The All Africa Conference of Churches (AACC) is a fellowship of Christian churches in Africa which confess Christ as God and Saviour according to the Scriptures. This fellowship accounts for over 120 million Christians across the continent. AACC is the largest association of Protestant, Anglican, Orthodox and Indigenous churches in Africa and is a member of the worldwide ecumenical network.
The decision to create a regional organization was taken at a widely representative meeting at Ibadan, Nigeria, in 1958. The work of the Provisional and Continuation Committees appointed following the Ibadan Conference led to the birth of the AACC at its first Assembly on 20th April 1963 in Kampala, Uganda. The establishment of the AACC marked the end of the missionary era and the beginning of the autonomy of African Churches. The theme of the Kampala Assembly was Freedom and Unity in Christ. The delegates addressed the colonial situation in the spirit of nationalism that permeated the political scene of the continent at the time.
The message of Kampala to the churches in Africa asked a vital question that needs to be asked again today: “Why, in Cape Town Dakar, in Douala and Nairobi, on the plains and by the rivers of this land, must we continue in those divisions, which crucify the Lord until He returns?” The delegates identified themselves with the aspirations of the peoples of the continent towards development of dignity and a mature personality in Christ and exhorted the churches “to participate wholeheartedly in the building of the African nation.”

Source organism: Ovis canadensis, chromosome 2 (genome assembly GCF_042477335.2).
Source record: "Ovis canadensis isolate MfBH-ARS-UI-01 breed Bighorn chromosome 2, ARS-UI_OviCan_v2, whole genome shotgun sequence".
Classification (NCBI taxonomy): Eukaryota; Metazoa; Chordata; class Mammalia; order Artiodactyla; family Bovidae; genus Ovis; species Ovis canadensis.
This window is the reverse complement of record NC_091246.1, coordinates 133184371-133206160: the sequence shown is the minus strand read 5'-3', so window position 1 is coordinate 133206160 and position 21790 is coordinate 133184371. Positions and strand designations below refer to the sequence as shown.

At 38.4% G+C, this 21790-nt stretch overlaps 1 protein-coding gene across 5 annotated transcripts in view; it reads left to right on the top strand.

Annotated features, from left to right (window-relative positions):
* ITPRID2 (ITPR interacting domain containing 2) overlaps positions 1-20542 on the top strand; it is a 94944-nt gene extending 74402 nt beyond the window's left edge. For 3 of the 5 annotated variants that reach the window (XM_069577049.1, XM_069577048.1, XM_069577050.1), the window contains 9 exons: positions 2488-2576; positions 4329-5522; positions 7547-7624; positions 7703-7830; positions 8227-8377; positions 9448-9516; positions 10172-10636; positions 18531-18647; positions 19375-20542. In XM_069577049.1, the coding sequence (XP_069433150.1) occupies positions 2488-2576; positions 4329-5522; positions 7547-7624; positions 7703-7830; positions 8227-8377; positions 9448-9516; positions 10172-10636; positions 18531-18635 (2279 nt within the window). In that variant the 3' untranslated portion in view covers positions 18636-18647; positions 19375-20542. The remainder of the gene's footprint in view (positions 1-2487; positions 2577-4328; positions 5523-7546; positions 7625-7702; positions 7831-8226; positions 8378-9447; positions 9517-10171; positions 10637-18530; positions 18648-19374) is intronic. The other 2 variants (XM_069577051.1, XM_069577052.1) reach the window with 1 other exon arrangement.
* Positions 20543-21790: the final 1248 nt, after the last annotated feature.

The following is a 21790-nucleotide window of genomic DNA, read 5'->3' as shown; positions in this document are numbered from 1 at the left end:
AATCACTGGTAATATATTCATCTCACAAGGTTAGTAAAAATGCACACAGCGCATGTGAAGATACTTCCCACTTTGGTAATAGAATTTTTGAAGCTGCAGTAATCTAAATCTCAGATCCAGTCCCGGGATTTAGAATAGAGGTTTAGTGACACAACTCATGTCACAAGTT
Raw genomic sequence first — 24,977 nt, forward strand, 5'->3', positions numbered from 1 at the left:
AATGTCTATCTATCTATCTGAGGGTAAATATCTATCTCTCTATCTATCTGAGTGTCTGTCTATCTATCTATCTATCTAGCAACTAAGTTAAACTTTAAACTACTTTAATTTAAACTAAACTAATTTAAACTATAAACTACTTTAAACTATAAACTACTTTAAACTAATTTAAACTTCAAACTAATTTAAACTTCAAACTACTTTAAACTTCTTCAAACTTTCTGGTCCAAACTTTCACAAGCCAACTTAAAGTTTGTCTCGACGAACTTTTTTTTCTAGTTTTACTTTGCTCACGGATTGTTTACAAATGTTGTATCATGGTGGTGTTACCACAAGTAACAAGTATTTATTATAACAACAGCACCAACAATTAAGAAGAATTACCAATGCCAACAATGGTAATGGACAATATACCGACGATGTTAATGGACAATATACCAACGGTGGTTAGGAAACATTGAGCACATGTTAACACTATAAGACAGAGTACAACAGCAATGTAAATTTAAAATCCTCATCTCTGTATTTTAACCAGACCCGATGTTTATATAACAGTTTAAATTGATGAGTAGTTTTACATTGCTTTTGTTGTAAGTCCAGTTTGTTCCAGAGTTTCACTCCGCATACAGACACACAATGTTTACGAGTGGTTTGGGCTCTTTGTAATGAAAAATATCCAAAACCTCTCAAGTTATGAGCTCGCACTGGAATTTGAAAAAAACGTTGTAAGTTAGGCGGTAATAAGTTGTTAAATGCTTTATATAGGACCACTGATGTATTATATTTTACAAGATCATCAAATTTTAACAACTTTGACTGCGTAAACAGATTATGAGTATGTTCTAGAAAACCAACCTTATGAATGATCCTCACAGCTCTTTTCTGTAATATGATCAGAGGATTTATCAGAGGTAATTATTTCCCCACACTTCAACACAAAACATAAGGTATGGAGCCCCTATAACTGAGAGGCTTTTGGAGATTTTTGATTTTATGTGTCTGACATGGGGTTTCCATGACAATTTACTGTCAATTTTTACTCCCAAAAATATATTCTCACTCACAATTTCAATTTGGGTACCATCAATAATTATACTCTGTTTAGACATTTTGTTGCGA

Since its establishment the AACC has accompanied the churches in their engagement in the decolonisation and nation building processes. It played a significant role in the dismantling of apartheid in South Africa. The journey towards unity and freedom initiated at Kampala has continued through seven other Assemblies with different themes:
The themes of AACC's General Assemblies manifest the effective prophetic witness of the Church in Africa as the people of the continent struggle with the issues that confront them in their daily lives. The theme of the Eighth Assembly, Come Let us Rebuild, was a call to the churches to continue where they left off at Kampala. The impulse for the theme is the Nehemiah motif of rebuilding Jerusalem devastated by the Babylonian exile. Like Jerusalem of the time, the continent of Africa has gone through devastation of many sorts.
The euphoria that characterised the period of independence has been lost and the continent has experienced conflicts and wars, resulting from disappointingly bad governance, corruption, global economic injustice. Increased poverty has characterised the independent nations and has been further compounded with the emergence of the HIV/AIDS pandemic that continues to devastate the populations. The Eighth Assembly in Yaounde re-issued the call of Kampala «to participate wholeheartedly in the building of the African nation».
The AACC continues to stand with the churches in addressing relevant issues that confront the continent, and to provide a platform of collective voices and collective action.
Who belongs to AACC?
AACC has 173 members in 40 African countries. The membership comprises Churches, National Christian Councils, Theological and Lay Training Institutions, and other Christian organisations.
For operational and administrative reasons AACC has divided the continent into five sub-regions:
Northern Africa (5 countries)
Eastern Africa and Indian Ocean (7 countries)
Southern Africa (10 countries)
Central Africa (8 countries)
Western Africa (10 countries)
This division ensures that every region is adequately represented in AACC’s decision making bodies. It also enables the AACC to have a better understanding of specific social economic and political issues facing the regions and thus be able to serve them better.